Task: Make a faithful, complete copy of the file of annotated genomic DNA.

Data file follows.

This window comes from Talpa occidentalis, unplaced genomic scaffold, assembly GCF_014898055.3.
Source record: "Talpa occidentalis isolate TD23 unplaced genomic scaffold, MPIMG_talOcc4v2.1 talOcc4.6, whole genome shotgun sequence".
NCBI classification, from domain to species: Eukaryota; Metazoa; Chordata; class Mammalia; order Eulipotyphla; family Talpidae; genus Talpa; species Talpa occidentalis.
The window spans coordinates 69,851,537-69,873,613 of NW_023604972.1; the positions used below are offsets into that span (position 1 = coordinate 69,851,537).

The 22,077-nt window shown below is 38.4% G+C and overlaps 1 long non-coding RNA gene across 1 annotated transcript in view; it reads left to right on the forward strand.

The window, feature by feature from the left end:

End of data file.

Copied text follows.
This window comes from Talpa occidentalis, unplaced genomic scaffold, assembly GCF_014898055.3.
Source record: "Talpa occidentalis isolate TD23 unplaced genomic scaffold, MPIMG_talOcc4v2.1 talOcc4.6, whole genome shotgun sequence".
NCBI classification, from domain to species: Eukaryota; Metazoa; Chordata; class Mammalia; order Eulipotyphla; family Talpidae; genus Talpa; species Talpa occidentalis.
The window spans coordinates 69,851,537-69,873,613 of NW_023604972.1; the positions used below are offsets into that span (position 1 = coordinate 69,851,537).

The 22,077-nt window shown below is 38.4% G+C and overlaps 1 long non-coding RNA gene across 1 annotated transcript in view; it reads left to right on the forward strand.

The window, feature by feature from the left end: